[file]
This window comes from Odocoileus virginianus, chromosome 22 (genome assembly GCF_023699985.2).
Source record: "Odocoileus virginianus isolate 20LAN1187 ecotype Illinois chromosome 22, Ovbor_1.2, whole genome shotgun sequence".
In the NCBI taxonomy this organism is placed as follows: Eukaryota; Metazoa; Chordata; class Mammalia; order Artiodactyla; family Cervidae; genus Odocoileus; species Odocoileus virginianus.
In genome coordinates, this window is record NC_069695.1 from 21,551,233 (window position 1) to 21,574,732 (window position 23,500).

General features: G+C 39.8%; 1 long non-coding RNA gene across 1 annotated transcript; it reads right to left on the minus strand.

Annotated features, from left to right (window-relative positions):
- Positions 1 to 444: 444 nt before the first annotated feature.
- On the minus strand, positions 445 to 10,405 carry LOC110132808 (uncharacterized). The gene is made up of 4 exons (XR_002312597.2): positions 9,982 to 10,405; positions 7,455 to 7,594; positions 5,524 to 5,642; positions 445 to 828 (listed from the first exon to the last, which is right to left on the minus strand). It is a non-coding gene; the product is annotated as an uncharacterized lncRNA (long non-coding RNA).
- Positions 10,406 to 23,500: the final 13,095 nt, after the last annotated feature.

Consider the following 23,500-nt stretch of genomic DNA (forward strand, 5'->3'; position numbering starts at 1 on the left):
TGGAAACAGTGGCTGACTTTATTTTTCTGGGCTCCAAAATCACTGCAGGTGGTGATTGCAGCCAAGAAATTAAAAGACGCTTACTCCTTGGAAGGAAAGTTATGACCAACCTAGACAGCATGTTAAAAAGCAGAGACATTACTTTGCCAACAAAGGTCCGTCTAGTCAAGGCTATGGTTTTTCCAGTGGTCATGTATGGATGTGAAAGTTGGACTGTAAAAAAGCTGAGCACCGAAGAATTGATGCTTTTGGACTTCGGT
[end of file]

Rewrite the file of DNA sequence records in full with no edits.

This window comes from Odocoileus virginianus, chromosome 22 (genome assembly GCF_023699985.2).
Source record: "Odocoileus virginianus isolate 20LAN1187 ecotype Illinois chromosome 22, Ovbor_1.2, whole genome shotgun sequence".
In the NCBI taxonomy this organism is placed as follows: Eukaryota; Metazoa; Chordata; class Mammalia; order Artiodactyla; family Cervidae; genus Odocoileus; species Odocoileus virginianus.
In genome coordinates, this window is record NC_069695.1 from 21,551,233 (window position 1) to 21,574,732 (window position 23,500).

General features: G+C 39.8%; 1 long non-coding RNA gene across 1 annotated transcript; it reads right to left on the minus strand.

Annotated features, from left to right (window-relative positions):
- Positions 1 to 444: 444 nt before the first annotated feature.
- On the minus strand, positions 445 to 10,405 carry LOC110132808 (uncharacterized). The gene is made up of 4 exons (XR_002312597.2): positions 9,982 to 10,405; positions 7,455 to 7,594; positions 5,524 to 5,642; positions 445 to 828 (listed from the first exon to the last, which is right to left on the minus strand). It is a non-coding gene; the product is annotated as an uncharacterized lncRNA (long non-coding RNA).
- Positions 10,406 to 23,500: the final 13,095 nt, after the last annotated feature.

Consider the following 23,500-nt stretch of genomic DNA (forward strand, 5'->3'; position numbering starts at 1 on the left):
TGGAAACAGTGGCTGACTTTATTTTTCTGGGCTCCAAAATCACTGCAGGTGGTGATTGCAGCCAAGAAATTAAAAGACGCTTACTCCTTGGAAGGAAAGTTATGACCAACCTAGACAGCATGTTAAAAAGCAGAGACATTACTTTGCCAACAAAGGTCCGTCTAGTCAAGGCTATGGTTTTTCCAGTGGTCATGTATGGATGTGAAAGTTGGACTGTAAAAAAGCTGAGCACCGAAGAATTGATGCTTTTGGACTTCGGT